In her debut solo exhibition in India, Korean artist Kim Seola uses common symbols of nature such as leaves and feathers to create an optical illusion
Life imitates art. But for most artistes, art stems from personal experiences. Korean artist Kim Seola, who will display her works in her debut solo exhibition, Momentary Sonorant, in India, delves into her childhood memories to seek inspiration.
As an adolescent, Seola witnessed the transformation of her hometown, Yousu-si, into a city and with that the shift in the physical landscapes as well as human values. While the leafy, tree-lined paths were replaced with traffic signals, the beautiful mountains were hidden behind tall structures. This affected her deeply.
She says, “I witnessed my hometown’s metamorphosis as a silent observer with empathy and anguish. My two-dimensional paintings are akin to an infinite void where I have never been before, and which is where I want to examine my reality through a multi-layered mosaic of memories.”
Her subjects are often common symbols from nature such as wood, ashes and feather which reveal greater existential truths. Her work celebrates the timeless beauty of nature while also being palpable with the tensions that human beings’ reckless interventions can cause. She says, “My experience with nature has informed me with a wider spiritual understanding of life and a deeper poetic comprehension of the universe. I see ashes whose forms exist as twisted shapes and wood-shavings that resonate with the sounds of scraping the skin of the tree long after the act itself.”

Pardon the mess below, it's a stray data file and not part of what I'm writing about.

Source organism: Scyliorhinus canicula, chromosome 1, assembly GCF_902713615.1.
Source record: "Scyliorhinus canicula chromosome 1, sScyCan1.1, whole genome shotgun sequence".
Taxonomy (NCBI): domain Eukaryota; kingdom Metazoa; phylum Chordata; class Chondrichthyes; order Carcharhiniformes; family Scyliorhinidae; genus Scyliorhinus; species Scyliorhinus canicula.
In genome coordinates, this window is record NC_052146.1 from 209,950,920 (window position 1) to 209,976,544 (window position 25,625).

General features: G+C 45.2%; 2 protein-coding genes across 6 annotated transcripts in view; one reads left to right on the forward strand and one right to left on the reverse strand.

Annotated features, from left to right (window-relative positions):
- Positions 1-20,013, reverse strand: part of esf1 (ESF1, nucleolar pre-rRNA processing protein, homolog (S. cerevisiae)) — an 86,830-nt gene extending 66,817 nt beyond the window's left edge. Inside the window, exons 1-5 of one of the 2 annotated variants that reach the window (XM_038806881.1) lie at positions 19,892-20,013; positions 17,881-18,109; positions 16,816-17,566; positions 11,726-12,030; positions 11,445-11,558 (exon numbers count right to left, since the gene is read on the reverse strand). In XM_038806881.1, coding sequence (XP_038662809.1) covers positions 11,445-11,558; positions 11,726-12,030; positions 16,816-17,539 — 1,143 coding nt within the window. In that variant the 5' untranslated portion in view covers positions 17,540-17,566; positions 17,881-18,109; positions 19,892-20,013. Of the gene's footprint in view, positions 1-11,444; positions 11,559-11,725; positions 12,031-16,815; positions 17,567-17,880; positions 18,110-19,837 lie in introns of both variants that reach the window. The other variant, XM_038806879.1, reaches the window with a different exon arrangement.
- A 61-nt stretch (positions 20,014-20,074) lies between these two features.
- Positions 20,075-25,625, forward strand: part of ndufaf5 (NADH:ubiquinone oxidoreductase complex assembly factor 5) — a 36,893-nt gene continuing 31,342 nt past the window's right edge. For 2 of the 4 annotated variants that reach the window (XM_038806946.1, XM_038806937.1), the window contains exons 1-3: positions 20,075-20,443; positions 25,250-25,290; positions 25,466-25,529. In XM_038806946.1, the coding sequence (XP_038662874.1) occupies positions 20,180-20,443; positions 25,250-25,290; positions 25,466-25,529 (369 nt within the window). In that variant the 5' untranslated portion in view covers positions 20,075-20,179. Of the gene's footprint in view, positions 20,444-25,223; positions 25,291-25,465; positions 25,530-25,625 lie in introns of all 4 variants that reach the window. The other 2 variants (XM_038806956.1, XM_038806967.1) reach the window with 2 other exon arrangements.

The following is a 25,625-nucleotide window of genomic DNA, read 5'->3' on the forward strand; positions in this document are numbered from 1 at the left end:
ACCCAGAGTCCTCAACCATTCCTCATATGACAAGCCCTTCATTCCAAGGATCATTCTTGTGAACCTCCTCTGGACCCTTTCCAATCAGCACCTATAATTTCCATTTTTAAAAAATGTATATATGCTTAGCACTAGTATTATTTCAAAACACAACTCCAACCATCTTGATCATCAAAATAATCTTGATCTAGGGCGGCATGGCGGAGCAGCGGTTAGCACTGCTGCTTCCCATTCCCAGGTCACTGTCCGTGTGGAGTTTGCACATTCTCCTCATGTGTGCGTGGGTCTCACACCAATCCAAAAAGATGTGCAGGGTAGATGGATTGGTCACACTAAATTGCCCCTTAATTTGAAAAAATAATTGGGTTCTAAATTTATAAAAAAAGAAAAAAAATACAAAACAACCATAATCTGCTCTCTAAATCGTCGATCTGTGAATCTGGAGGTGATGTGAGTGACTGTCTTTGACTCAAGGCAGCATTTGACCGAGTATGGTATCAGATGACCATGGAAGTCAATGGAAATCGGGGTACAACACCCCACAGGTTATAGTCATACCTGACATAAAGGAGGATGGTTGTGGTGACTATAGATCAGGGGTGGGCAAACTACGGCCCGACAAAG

After attaining a bachelor degree in painting from South Korea, she came to study art in India. After a year at the Delhi College of Arts, she attained a masters degree in painting from MS University in Baroda. Since 2011, she has lived and worked at The Collective Studio (TCS), a studio for young artists, and received intensive tutorage from Rekha Rodwittiya and Surendran Nair. Seora, who is now a resident artist at TCS, says, “Rodwittiya and Nair are my teachers and mentors for my art and life. Their philosophies give me a space of learning to be truthful to the ideals of my art practice, and to understand the notions of optimism and hope, as a human being.”
All the works that will be on display at the exhibition have been painted by Seola during the residency at TCS.
The 30-year-old is upbeat about exhibiting her works for the first time in India. “I’m excited and looking forward to the various interactions
that hopefully ensue,” she concludes.
When: August 3-21, 11 am to 7 pm
Where: Sakshi gallery, Synergy Art Foundation Ltd, 6/19, Grants Building, 2nd Floor, Arthur Bunder Road, Colaba